CHICAGO — A federal judge has granted a win to multinational insurer Cigna, cutting out state law fraud claims from a lawsuit brought by a surgical center asserting the insurer was wrong to deny claims for reimbursement from certain Cigna-insured patients, for whom the surgical center had forgiven much of the bill because the surgical center was outside of those patients' preferred providers network.

On June 13, U.S. District Judge Harry D. Leinenweber granted a partial summary judgment requested by the Connecticut General Life Insurance Co., known internationally as Cigna, concerning its denial of reimbursement of healthcare claims made by Advanced Ambulatory Surgical Center Inc. (AASC), of Chicago. 

The lawsuit stemmed from Cigna’s refusal to reimburse AASC, an out-of-network healthcare provider, for medical procedures performed for patients allegedly benefitting from “fee forgiveness,” a practice in which patients are charged nothing and the healthcare provider accepts the percentage paid by the insurance provider as payment in full. 

Fee forgiveness typically incentivizes patients to seek out-of-network providers because out-of-pocket costs are lower than they would be with a network provider that is forced to require full payment of copays and deductibles. In order to curb competition against its network providers, Cigna issued policy changes, threatening to deny reimbursement to out-of-network healthcare providers that were suspected of fee forgiveness.

Cigna investigated AASC in October 2010 and sent a letter inquiring about that organization’s payment collection methods. After AASC failed to respond, Cigna sent a letter in December 2010 stating that it would deny all questionable policy claims until AASC could prove that Cigna plan members receiving treatment there were being “required to pay the full applicable out-of-network co-insurance and/or deductible.” 

AASC denies practicing fee forgiveness and claims that in certain cases when patients were unable to make full payment, AASC sometimes wrote off patient cost shares as an act of charity.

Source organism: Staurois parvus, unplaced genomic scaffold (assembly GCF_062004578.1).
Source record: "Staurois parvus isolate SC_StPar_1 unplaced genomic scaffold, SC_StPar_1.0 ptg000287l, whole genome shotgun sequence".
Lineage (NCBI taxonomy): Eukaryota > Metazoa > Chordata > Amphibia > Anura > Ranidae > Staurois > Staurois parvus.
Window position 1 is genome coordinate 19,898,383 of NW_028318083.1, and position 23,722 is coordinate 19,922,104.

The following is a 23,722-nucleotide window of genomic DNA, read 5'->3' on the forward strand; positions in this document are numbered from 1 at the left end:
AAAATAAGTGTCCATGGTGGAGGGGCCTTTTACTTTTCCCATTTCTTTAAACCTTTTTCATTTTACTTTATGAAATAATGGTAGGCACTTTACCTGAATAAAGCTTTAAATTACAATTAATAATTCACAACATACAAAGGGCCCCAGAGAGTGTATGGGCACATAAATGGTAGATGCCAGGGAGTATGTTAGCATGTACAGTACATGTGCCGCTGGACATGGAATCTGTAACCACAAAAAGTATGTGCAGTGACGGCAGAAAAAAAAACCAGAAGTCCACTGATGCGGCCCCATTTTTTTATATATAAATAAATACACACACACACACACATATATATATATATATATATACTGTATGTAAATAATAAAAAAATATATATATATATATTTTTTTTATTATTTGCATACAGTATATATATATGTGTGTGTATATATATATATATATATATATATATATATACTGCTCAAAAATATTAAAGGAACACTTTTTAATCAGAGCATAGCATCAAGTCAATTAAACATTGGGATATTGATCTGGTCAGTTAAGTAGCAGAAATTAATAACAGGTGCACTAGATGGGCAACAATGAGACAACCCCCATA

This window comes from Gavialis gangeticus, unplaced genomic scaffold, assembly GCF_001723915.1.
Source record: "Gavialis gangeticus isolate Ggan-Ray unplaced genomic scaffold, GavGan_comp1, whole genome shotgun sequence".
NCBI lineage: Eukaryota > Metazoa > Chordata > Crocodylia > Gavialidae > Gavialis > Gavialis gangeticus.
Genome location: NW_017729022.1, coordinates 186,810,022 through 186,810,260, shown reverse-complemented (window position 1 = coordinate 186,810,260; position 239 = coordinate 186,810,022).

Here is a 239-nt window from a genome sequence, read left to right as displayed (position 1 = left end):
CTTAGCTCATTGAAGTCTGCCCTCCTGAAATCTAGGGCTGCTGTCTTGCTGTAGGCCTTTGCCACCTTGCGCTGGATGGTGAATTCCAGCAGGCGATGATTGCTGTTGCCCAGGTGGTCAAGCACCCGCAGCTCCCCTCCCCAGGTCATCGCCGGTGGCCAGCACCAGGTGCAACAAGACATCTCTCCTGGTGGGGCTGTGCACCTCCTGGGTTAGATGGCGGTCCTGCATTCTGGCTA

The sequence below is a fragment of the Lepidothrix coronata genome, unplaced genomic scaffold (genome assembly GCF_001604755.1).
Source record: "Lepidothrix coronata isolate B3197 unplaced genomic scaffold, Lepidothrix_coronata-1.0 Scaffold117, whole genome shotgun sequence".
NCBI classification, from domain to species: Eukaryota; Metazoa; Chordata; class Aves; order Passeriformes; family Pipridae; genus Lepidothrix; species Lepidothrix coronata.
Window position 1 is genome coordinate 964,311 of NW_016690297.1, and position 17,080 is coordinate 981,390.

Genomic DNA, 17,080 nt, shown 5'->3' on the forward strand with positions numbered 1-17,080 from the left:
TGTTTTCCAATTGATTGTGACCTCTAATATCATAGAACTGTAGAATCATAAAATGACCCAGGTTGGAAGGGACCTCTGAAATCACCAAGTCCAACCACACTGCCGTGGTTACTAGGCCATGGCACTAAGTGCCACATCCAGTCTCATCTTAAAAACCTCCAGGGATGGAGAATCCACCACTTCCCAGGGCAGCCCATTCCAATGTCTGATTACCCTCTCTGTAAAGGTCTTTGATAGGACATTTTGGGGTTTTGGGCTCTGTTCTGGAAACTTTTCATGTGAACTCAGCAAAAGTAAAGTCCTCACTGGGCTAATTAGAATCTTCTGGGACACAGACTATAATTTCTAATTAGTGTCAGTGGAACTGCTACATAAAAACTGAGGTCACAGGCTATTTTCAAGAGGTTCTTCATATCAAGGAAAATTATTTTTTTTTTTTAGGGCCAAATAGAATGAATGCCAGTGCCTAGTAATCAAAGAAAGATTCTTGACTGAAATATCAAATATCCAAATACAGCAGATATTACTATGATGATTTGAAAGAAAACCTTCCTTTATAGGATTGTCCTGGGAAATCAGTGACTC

When Cigna refused to reimburse AASC for claims it deemed violated its fee forgiveness protocol, AASC launched a lawsuit in September 2013. 

Afterward, AASC amended its request for reimbursement by adding charges of promissory estoppel (failure to deliver on a promise of payment), fraud and “vexatious and unreasonable delay in settling insurance claims.” Cigna responded by filing a motion for a partial summary judgment. 

On June 13, the federal judge sided with Cigna on the state law charges.

While he noted two AASC employees may have verified patient insurance coverage with a Cigna agent over the phone prior to administering treatment to patients with Cigna healthcare plans, Leinenweber said verification of insurance plan benefits “is not a concomitant promise of payment.” 

Leinenweber further ruled that Cigna was not in violation of Illinois insurance statutes, for it was acting solely as a third-party administrator, whereas the state of Illinois and the Metropolitan Pier and Exposition Authority were identified as the acting insurers for the patients receiving treatment.

Cigna was represented in the action by attorneys with the firm of Hinshaw & Culbertson, of Chicago.

AASC was represented by attorney Thomas J. Pliura, of LeRoy, Ill. 

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